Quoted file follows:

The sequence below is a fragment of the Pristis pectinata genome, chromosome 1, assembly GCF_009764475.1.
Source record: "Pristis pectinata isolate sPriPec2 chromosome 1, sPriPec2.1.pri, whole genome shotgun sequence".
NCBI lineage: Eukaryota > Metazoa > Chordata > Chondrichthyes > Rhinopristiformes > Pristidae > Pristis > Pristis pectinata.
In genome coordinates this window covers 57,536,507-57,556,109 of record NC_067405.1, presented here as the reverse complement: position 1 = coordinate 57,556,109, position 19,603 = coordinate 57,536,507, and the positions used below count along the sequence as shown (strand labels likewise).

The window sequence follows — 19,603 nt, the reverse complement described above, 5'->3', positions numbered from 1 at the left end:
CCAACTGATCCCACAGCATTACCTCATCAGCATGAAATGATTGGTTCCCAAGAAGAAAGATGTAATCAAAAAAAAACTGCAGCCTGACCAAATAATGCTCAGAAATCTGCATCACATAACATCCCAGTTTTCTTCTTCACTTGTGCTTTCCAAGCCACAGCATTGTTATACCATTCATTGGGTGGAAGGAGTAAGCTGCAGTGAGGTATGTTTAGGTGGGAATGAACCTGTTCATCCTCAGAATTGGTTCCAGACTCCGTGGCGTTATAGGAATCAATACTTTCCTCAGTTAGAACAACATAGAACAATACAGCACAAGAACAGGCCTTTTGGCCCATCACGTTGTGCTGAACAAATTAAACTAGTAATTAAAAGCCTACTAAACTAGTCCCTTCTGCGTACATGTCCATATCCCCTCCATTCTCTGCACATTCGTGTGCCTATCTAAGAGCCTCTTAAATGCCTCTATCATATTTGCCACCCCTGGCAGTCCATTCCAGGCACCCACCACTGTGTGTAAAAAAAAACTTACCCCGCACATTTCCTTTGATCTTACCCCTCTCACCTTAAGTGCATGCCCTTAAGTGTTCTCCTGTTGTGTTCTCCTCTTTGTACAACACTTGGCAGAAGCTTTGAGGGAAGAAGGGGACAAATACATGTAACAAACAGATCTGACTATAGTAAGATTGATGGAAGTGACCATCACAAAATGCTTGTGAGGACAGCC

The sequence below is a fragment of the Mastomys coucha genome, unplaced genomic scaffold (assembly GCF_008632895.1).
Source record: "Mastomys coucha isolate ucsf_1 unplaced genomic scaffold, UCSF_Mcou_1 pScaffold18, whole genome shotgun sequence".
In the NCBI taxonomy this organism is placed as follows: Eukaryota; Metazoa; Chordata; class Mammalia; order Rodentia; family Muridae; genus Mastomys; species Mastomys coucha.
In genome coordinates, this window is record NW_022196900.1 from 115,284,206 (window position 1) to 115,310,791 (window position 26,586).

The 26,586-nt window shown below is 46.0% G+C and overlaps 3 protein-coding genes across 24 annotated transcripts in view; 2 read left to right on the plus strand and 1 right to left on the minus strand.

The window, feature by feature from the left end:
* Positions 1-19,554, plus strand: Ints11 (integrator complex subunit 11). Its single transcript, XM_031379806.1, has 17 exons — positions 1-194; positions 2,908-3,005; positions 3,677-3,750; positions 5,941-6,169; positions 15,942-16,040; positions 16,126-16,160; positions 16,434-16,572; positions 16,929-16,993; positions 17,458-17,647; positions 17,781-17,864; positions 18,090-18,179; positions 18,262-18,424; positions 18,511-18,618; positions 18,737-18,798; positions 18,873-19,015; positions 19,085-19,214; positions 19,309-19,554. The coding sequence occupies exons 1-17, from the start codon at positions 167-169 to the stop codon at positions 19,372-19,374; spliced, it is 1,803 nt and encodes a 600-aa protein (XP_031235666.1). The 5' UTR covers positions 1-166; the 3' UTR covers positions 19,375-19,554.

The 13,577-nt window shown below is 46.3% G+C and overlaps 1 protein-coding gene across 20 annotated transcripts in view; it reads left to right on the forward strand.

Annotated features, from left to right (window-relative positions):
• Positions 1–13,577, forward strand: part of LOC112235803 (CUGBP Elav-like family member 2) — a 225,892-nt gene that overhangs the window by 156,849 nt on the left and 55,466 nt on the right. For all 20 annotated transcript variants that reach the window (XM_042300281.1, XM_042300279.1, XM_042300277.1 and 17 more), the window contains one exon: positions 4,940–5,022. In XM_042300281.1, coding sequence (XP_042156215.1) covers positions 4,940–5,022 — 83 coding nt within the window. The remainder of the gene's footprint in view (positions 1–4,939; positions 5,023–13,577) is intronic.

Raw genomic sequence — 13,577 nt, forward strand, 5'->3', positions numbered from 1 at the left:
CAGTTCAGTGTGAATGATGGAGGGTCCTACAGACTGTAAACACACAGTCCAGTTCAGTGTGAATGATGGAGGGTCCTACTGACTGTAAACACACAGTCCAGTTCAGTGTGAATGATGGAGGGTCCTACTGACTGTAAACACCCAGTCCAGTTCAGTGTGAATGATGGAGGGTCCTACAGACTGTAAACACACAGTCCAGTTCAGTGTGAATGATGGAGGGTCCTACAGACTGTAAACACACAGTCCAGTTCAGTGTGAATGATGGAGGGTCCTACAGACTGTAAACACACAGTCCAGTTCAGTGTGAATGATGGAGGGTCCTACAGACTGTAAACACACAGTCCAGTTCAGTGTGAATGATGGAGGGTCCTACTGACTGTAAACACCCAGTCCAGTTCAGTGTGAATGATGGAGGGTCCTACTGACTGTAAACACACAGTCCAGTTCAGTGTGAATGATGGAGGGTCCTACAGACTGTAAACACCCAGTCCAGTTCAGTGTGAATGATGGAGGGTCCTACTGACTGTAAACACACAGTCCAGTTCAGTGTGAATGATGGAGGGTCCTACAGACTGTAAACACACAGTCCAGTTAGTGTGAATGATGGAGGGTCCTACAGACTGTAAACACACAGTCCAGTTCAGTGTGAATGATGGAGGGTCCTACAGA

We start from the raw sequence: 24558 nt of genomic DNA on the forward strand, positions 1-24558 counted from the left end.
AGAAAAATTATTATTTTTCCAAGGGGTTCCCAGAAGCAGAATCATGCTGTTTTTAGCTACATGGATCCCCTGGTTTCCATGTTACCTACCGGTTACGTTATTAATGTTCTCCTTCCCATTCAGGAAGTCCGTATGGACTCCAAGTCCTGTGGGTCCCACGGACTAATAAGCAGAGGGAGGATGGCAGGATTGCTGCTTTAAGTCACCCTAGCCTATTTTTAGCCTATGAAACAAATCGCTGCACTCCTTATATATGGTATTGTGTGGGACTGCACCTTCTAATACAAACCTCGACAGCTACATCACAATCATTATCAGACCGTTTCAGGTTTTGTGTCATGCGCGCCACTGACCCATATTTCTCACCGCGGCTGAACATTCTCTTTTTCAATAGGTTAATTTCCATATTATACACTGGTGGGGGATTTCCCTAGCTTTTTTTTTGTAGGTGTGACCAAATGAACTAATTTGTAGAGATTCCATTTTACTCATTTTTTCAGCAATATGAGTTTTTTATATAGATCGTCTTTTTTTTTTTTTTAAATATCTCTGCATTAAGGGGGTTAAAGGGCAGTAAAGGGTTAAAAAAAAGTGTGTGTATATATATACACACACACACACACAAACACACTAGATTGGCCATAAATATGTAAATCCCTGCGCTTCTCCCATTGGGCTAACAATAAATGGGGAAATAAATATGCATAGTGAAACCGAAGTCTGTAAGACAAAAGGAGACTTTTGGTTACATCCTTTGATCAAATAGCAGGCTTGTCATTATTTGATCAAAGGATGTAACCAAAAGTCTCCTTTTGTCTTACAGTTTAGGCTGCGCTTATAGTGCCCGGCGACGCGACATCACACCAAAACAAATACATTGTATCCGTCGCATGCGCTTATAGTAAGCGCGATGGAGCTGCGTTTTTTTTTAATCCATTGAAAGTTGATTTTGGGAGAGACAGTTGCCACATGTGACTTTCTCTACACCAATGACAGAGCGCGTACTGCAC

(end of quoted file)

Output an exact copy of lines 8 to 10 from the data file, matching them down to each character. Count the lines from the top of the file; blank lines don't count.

Source record: "Mastomys coucha isolate ucsf_1 unplaced genomic scaffold, UCSF_Mcou_1 pScaffold18, whole genome shotgun sequence".
In the NCBI taxonomy this organism is placed as follows: Eukaryota; Metazoa; Chordata; class Mammalia; order Rodentia; family Muridae; genus Mastomys; species Mastomys coucha.
In genome coordinates, this window is record NW_022196900.1 from 115,284,206 (window position 1) to 115,310,791 (window position 26,586).